What motivates my food choices? Is it disease prevention?
Of course not. I want to eat food that tastes good, that’s relatively good for me and that makes me look and feel good. But that’s me. Everyone is different.
I’ve been concerned about the produce industry’s inability to raise consumption over the past few years. Don’t people know fruits and vegetables are good for them?
And then I think about my own consumption. I know they are good for me and I don’t always choose them. I especially don’t choose to eat fruits and vegetables when people tell me I should because they’re healthy for me.
No one likes a nag.
I eat them when I know they will taste good, or when I know I’ve had less than half my diet for the day in fruits and vegetables, or when I feel a little sluggish and soft and know eating junk will make me more so.
Let’s look at these motivations: pleasure, guilt, ego.
Disease prevention? Please.
At the recent Produce for Better Health Foundation annual meeting it was a time for re-evaluating our methods for motivation.
New PBH CEO Wendy Reinhardt Kapsak told me one of her points of emphasis will be to communicate a better definition of health.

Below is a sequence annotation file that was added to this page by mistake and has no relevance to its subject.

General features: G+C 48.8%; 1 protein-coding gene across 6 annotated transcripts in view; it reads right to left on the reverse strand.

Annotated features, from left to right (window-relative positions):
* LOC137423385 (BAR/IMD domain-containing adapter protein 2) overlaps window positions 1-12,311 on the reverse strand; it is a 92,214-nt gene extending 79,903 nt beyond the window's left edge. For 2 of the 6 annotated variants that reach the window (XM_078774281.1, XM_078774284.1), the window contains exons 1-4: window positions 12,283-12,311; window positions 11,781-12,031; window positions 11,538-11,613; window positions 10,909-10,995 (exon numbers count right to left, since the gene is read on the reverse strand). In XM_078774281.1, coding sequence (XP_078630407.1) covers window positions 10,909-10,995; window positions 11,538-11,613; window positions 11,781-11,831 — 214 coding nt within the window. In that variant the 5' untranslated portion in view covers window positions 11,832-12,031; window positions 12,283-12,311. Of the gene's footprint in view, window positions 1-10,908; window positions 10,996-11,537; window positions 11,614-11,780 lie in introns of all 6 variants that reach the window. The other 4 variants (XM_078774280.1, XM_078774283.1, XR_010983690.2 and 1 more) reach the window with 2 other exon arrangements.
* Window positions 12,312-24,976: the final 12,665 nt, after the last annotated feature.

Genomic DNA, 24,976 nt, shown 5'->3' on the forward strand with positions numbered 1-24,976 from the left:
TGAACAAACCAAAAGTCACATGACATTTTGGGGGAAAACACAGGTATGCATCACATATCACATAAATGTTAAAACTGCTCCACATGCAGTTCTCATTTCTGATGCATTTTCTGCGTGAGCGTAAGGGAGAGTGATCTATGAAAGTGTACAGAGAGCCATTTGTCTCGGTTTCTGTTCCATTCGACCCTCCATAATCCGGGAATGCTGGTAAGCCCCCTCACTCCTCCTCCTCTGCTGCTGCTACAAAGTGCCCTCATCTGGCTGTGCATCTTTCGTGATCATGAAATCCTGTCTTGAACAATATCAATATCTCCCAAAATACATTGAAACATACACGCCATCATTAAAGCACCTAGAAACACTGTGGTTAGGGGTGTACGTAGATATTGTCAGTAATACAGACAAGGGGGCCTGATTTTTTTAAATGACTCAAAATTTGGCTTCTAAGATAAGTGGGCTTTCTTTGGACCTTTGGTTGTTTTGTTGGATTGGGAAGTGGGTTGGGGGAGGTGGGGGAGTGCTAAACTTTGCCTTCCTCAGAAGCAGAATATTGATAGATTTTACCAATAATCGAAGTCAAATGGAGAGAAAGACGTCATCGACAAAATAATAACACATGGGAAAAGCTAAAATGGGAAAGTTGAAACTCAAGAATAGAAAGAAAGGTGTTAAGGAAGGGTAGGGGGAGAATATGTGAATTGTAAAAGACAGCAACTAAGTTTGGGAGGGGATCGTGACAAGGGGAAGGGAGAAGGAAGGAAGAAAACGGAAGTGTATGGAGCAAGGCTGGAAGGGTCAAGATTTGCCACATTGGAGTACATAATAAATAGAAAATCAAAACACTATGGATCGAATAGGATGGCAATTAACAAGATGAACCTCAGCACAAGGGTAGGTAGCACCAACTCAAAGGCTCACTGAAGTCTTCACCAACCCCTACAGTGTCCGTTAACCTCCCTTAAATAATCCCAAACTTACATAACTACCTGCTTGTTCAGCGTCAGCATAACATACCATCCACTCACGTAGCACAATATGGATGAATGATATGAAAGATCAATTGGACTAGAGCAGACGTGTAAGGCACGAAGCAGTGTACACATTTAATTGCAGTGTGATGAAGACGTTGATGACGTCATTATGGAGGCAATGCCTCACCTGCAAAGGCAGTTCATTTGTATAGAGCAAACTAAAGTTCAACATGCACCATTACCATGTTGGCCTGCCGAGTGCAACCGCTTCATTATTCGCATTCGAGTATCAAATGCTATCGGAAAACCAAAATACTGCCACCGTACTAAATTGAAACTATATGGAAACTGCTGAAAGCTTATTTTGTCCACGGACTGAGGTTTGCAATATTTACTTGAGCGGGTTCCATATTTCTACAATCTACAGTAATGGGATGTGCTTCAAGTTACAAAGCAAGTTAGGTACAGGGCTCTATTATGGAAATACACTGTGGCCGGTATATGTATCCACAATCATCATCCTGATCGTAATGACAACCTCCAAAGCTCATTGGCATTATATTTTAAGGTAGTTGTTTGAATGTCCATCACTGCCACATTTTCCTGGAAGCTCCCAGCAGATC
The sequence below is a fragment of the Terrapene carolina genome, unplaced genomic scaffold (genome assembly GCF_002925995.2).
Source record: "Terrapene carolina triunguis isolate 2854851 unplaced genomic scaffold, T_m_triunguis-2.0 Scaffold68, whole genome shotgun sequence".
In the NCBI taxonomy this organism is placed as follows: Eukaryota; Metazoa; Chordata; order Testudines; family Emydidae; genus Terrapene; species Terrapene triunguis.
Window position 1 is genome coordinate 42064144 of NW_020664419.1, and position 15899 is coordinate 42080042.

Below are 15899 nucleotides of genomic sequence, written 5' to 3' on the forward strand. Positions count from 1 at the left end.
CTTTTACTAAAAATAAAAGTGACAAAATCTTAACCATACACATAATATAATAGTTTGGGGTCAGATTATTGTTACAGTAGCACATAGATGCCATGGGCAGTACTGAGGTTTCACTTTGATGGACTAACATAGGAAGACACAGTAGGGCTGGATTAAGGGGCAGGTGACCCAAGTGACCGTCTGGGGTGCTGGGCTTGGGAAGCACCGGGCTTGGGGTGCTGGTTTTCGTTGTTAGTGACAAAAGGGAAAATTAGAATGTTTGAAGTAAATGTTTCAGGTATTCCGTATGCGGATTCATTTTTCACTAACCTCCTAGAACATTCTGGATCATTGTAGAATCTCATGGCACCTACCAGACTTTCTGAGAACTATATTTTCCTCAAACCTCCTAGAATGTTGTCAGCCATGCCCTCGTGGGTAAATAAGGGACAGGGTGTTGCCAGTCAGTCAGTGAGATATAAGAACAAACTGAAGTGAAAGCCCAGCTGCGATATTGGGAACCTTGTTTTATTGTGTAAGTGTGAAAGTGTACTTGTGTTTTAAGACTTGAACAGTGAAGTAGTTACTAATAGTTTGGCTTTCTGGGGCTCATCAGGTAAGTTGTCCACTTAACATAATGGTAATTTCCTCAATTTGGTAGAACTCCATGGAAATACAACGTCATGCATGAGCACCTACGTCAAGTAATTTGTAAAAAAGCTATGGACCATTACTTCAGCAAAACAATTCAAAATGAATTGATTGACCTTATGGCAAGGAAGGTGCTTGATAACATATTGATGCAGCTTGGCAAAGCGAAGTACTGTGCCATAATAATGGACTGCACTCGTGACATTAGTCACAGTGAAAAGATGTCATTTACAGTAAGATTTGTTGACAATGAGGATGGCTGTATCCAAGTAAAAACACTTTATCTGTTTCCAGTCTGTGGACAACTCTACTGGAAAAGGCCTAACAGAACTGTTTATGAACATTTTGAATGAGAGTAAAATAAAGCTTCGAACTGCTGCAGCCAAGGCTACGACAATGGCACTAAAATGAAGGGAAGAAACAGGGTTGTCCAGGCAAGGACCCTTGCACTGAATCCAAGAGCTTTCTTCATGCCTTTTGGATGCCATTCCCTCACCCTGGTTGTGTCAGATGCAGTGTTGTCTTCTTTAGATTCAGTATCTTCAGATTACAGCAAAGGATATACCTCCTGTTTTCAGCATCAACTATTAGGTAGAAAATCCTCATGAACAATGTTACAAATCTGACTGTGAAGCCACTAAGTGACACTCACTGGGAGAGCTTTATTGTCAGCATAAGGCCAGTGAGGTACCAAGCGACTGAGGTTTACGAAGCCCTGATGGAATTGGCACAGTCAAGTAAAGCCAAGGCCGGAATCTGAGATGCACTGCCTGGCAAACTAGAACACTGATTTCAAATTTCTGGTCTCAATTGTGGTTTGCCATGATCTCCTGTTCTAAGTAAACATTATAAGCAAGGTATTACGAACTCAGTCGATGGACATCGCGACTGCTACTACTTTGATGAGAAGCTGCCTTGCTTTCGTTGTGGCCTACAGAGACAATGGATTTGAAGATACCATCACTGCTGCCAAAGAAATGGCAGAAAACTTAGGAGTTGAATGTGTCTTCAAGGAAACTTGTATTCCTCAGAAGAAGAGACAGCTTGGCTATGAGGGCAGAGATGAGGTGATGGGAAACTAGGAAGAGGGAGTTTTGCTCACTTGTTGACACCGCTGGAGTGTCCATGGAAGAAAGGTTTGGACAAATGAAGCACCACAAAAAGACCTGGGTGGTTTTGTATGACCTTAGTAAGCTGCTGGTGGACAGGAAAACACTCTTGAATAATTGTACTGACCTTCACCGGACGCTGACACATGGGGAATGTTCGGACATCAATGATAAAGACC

“Disease prevention is a flat idea,” she said. “Health is a lifestyle.”
Health is also defined many different ways, and fruit and vegetable consumption fits into most of them.
Another thing she said to all attendees at her state of the industry address was, “We have to meet consumers where they are.”
This is important in two ways:
> We have to meet consumers’ motivation where they are.
It’s not enough to market fruits and vegetables based on what consumers should do. They’re not rational. Why would they be with salads and apples?
Marketers need to get more basic with consumers, back to the WIIFM: What’s in it for me?
Everyone has different motivations, and it’s safe to assume they’re more self-centered than altruistic. So what?
>We have to meet consumers where they buy food.
In our just-released Fresh Trends 2017 consumer survey, we asked them what type of store they primarily shop for fresh produce. The No. 1 answer was regional supermarket (Safeway, Kroger, etc.) at 39%, followed by chain superstore (Wal-Mart) 23%, farmers market 13%, specialty market (Whole Foods, Trader Joe’s) 10%, chain discounter (Aldi) 8%, warehouse store (Costco, Sam’s Club) 5%, and other 2%.
Farmers markets get the love in blogs and New York and San Francisco media, but 85% of consumers in our survey buy fresh produce most often in supermarkets and other mainstream food stores.
Everyone’s motivation may be different, but it’s also similar in that it’s usually all about them.